Pajeon (Korean Zucchini Scallion Pancakes)
Pajeon (Korean Scallion Pancakes) is probably one of the most popular appetizers in Korean cuisine. Whenever we go to a Korean restaurant, we don’t have to look far to spot a Pajeon atop someone’s table.
There is a good reason for this. Obviously, Pajeon is delicious. But it’s also a “safe” dish for those who are not familiar with Korean cuisine. As much as I LOVE Korean food, I must admit some dishes are an acquired taste. (Once acquired though, they are addictive!) But the scallion pancakes are comforting and familiar regardless of your origin or taste. They are savory and crispy when eaten right out of the skillet and piping hot. And they are savory and chewy when eaten at room temperature. The choice is yours. Ooh~ And don’t get me started on the salty, tangy dipping sauce.
I made gluten-free pajeon using brown rice flour and sweet/glutinous rice flour. But if you don’t have any dietary restrictions, go ahead and use all-purpose flour. That’s what I grew up on. And I used buchu (Korean chives) for this recipe instead of scallions, because scallions tend to be thicker and tougher in the summer time. But you can still used scallions. Just split the scallion greens in half – length-wise – to make them more manageable. Additionally, I made the dipping sauce lighter, without any oil, because of this oppressive heat we are experiencing this year. But if you want the more traditional dipping sauce, here it is.
It’s one of those dishes that are very easy to make in a short amount of time. So impress your family and friends at your next gathering with this tasty and eye-pleasing appetizer/side dish.
Pajeon (Korean Zucchini Scallion Pancakes) Recipe
Makes 4, 5-6 inch pancakes
1 cup gluten-free (rice) flour* or all-purpose flour
1 bunch spring onions, green parts only or buchu (Korean chives)
1 small zucchini, cut into matchsticks
1/2 tsp sea salt + 4 small pinches
3/4 cup ice-cold water + more as needed
1 egg, beaten
1 TB rice vinegar
2 TB tamari
1 small garlic, minced
toasted sesame seeds
gochugaru (Korean chili pepper flakes) or
2 or 3 pickled jalapeño, cut into rings
1/2 tsp agave nectar or honey: optional
*Note: I used my own gluten-free mix (3/4 cup brown rice flour + 1/4 cup sweet or glutinous rice flour). You can experiment with your own blend. Brown rice flour and tapioca flour also work well together. If you are using all-purpose flour, replacing 1/4 of the all-purpose flour with glutinous rice flour will improve the texture. For vegan pancakes, skip the egg and increase the amount of water to 1 cup instead of 3/4 cup.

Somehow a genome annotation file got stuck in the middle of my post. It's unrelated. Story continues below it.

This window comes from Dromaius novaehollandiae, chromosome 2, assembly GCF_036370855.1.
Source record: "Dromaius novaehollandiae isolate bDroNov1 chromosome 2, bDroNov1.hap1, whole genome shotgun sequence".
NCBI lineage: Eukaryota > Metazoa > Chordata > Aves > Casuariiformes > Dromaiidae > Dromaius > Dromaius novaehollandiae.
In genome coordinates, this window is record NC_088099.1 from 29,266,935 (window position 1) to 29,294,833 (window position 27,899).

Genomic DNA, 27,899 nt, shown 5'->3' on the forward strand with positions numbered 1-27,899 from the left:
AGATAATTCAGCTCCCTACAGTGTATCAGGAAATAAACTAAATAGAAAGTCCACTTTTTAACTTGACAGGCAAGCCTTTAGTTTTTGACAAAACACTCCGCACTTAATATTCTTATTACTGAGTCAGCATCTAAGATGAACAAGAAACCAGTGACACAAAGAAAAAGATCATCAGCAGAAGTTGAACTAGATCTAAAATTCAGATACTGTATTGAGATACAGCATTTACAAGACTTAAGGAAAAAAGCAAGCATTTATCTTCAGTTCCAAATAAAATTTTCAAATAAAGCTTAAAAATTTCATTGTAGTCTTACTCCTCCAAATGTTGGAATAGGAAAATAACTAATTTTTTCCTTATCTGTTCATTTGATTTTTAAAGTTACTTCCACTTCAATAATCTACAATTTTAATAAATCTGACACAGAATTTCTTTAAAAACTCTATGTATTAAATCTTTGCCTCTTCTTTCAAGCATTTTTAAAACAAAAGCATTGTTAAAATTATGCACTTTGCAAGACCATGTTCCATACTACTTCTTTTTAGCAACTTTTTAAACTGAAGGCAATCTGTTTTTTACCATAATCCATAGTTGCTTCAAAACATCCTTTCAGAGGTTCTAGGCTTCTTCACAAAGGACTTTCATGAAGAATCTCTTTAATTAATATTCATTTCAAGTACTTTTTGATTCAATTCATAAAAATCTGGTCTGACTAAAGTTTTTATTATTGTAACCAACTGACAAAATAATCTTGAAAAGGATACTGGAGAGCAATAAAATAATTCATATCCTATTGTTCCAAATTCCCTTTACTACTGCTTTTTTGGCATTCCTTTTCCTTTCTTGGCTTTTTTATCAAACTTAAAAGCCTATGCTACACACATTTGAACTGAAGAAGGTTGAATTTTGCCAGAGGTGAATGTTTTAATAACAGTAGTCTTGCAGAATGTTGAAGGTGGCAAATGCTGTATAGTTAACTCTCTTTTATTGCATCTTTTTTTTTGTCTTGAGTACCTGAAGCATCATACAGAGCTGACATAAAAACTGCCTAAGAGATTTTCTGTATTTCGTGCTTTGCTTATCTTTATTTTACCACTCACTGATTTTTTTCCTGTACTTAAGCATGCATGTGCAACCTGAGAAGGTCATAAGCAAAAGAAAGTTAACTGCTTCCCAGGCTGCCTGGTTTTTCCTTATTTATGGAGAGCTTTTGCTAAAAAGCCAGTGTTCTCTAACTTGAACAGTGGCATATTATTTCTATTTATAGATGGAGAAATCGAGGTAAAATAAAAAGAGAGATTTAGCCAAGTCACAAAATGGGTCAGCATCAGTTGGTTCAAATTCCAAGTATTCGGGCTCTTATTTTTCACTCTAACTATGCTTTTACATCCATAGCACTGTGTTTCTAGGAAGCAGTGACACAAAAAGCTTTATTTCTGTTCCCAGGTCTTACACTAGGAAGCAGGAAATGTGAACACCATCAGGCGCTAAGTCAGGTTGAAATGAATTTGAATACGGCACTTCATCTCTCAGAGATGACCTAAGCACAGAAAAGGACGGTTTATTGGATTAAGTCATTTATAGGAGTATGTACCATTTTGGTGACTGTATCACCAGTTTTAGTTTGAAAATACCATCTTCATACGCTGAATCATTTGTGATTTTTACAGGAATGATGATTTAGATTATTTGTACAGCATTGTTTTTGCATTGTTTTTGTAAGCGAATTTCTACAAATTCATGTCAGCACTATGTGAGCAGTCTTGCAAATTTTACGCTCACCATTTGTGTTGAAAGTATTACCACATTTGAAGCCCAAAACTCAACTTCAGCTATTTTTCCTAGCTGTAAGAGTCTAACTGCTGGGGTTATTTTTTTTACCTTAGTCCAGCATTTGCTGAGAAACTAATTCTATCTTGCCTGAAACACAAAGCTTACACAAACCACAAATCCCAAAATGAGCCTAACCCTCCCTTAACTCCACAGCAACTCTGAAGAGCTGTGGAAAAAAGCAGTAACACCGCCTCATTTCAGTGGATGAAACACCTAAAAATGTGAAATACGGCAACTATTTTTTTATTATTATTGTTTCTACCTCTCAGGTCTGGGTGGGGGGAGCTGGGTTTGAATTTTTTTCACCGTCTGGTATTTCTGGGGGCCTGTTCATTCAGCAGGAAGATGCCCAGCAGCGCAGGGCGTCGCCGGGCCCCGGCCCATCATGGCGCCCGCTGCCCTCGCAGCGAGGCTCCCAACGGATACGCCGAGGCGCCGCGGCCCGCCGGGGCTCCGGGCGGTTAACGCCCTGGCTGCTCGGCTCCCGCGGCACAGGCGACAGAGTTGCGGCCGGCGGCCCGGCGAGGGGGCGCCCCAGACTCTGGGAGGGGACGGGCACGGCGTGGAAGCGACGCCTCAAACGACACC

- Make the base of the dipping sauce by stirring together vinegar, tamari, minced garlic, and agave (if using). Sprinkle a pinch or two of crushed toasted sesame seeds and gochugaru. You can add pickled jalapeño rings, instead of the sesame seeds and gochugaru, for the spicy zing. Set aside.
- Wash and dry the scallions/chives and zucchini. Cut the scallions/chives into 3-4 inch pieces. If you are using scallions, use the green parts only. Cut the zucchini into matchstick-sized pieces.
- Whisk together the flour and salt. If you are using all-purpose flour, don’t over-mix; you will end up with dense and tough pancakes. Combine the dry ingredients with egg and water. Stir to achieve a batter that is slightly runnier than your regular breakfast pancake batter.
- Heat a non-stick pan. Add 1 TB of canola oil. Once the pan is hot, add 1/4 of the zucchini and sauté for about a minute until it starts to wilt. Add 1/4 of the scallions/chives to the zucchini slices. Add a small pinch of salt. Sauté until slightly brown. Shape or spread out the zucchinis and scallions/chives into a size(5-6″)/shape you want the pancakes.
- Pour about 1/4 of the batter over the vegetables and smooth it out using your ladle in a circular motion. Cook until the bottom is golden brown, about 3 minutes. Flip over using a spatula and cook for another ~ 3 minutes until the other side is golden brown. Repeat with rest of the batter.
Serve the pancakes hot or at room temperature with the dipping sauce from step 1.
**For additional tips, please read my response to Sarah’s comment in the comments section below.
I noticed that many people are using different types of flour and want to know what the consistency of the batter should be. The best way to test it is by combining 1 TB of all-purpose flour with 1 TB of water (with a sprinkle of salt). Make sure you don’t pack the flour and make sure that it is a full tablespoon of water (and no more). Mix gently. It may seem a bit runny to you, but this is the way the consistency of the batter should be. And then, pour the batter onto a hot oiled pan. Cook about 2 minutes on each side until golden brown. Bite into it. It should be slightly chewy and crispy around the edges. This is what the texture should be. So when you use a different type of flour, you know exactly what the consistency of the batter and the texture of the finished product should be.